As an interesting aside the sketches were not actually drawn by Betty Newmarch, but by her sketch artist Patricia Hunter. Sadly, as of yet I have not found any information about Hunter, but it would appear most of the distinctive sketches associated with Horrockses were infact drawn by her. I suppose I had always assumed that the fashion designer would complete the sketches themselves in this period, but it would appear not!
So back to the dress, what I also found interesting was that there were quite a number of these extravagant pique cotton dresses scattered through this sketch book, and it appears that when dresses were left plain this was a “go to” fabric for Horrockses.
                      
                              
This is another example of a similarly delightful sundress and bolero using white and yellow pique cotton. A housecoat later on in the sketchbook (also made from this pique) is illustrated as being “made exclusively for Simpson’s Picadilly”. It is interesting to note that a number of dresses had certain shop names written above them, suggesting that they were produced exclusively for a particular shop.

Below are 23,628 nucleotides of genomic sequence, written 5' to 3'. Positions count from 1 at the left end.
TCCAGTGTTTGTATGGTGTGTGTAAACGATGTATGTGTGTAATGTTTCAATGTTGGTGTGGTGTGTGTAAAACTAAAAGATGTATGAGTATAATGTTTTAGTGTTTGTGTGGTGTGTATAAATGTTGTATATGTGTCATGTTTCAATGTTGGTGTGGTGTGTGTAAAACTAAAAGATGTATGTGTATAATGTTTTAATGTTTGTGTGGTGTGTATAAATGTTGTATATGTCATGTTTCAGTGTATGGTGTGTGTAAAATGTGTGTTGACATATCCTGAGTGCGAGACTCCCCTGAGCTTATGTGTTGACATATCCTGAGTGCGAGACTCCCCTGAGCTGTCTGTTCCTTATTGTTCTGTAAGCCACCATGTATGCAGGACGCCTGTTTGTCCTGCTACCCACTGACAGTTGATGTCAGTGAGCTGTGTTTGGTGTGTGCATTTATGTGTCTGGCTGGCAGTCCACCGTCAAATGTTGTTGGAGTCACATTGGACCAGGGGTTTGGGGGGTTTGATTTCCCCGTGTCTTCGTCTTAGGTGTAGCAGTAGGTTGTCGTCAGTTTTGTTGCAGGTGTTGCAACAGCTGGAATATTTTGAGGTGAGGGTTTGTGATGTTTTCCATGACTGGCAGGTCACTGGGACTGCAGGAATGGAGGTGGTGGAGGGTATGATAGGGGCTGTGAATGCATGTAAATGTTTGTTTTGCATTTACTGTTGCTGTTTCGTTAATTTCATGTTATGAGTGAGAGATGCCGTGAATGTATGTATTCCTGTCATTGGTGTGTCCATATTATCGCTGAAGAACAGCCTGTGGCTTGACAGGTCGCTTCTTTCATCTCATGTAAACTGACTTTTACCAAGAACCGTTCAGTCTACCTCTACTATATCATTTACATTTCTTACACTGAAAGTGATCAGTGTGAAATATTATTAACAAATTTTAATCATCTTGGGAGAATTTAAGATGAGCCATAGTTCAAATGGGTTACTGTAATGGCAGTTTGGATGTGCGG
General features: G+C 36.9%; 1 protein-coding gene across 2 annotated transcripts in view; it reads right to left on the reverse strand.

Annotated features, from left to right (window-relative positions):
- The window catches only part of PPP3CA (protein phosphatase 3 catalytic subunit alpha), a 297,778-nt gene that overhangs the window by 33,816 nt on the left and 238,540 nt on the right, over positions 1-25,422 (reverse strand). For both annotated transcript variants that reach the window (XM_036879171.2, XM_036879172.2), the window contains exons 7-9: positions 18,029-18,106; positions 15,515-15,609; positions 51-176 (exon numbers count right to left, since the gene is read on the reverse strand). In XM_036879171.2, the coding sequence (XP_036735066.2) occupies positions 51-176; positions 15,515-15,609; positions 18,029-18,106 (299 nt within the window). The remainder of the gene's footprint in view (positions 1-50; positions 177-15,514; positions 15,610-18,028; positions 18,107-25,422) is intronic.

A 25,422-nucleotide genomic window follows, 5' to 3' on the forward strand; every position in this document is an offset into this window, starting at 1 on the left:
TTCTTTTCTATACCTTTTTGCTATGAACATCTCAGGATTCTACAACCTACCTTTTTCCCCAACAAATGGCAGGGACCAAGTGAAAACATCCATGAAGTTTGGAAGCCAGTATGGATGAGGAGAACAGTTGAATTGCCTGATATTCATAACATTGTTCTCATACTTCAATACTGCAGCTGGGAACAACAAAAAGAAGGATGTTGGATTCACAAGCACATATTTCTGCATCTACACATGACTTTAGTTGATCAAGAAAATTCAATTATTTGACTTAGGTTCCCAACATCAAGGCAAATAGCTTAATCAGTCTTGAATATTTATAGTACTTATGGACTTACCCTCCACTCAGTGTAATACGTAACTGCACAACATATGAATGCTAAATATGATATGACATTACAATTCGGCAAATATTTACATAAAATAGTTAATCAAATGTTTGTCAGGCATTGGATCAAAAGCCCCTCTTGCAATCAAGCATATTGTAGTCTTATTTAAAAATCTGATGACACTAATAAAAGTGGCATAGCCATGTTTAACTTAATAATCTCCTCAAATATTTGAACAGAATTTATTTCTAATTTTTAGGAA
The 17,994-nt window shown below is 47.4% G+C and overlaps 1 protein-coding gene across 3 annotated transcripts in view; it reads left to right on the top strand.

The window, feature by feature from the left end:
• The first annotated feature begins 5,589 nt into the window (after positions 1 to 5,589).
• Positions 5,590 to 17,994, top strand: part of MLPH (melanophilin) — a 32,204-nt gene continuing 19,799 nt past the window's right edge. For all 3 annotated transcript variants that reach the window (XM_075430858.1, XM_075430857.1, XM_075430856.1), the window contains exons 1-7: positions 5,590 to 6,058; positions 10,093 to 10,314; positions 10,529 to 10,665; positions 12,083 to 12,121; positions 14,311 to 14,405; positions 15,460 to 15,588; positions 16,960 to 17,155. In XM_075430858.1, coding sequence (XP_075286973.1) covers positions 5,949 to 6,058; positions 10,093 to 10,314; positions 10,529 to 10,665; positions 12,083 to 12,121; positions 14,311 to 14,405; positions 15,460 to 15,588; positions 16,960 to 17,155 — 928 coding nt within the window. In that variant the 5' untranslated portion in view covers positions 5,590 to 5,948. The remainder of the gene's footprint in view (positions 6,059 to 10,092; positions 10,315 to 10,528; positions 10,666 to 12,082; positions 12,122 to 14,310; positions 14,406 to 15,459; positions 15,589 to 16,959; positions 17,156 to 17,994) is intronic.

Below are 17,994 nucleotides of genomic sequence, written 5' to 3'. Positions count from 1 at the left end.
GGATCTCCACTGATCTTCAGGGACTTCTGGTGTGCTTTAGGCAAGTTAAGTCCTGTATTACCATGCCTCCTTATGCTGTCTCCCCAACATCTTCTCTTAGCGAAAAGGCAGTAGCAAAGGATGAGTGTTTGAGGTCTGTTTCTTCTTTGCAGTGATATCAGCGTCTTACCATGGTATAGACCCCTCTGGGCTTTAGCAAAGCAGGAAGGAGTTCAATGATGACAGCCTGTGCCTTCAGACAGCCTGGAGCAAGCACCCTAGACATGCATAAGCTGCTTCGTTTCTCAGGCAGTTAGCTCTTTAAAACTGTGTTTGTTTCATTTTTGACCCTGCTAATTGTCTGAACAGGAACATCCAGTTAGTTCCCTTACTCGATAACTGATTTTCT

So what has this taught me? The value of research, for sure and also that your instincts (however strong) aren’t necessarily right.
Sketchbook accession number: AAD/1995/16/5/1

Valentino: Master of Couture at Somerset house

Last week I ventured to Somerset House to see the Valentino exhibition. I’m not the biggest fan of Valentino- I’m not sure why, but his designs simply have never really done it for me, too ostentatious and too Italian I suppose : /. Anyway, after hearing great things about the exhibition (in particular about its layout) I decided to take a visit.
I have to say it was an hour well spent. The layout of the exhibition was superb, as I expected. The long tunnel in Somerset house helps to give the exhibition a very intimate feel, and the mannequin layout meant you were able to get relatively close to the dresses, and see all the details.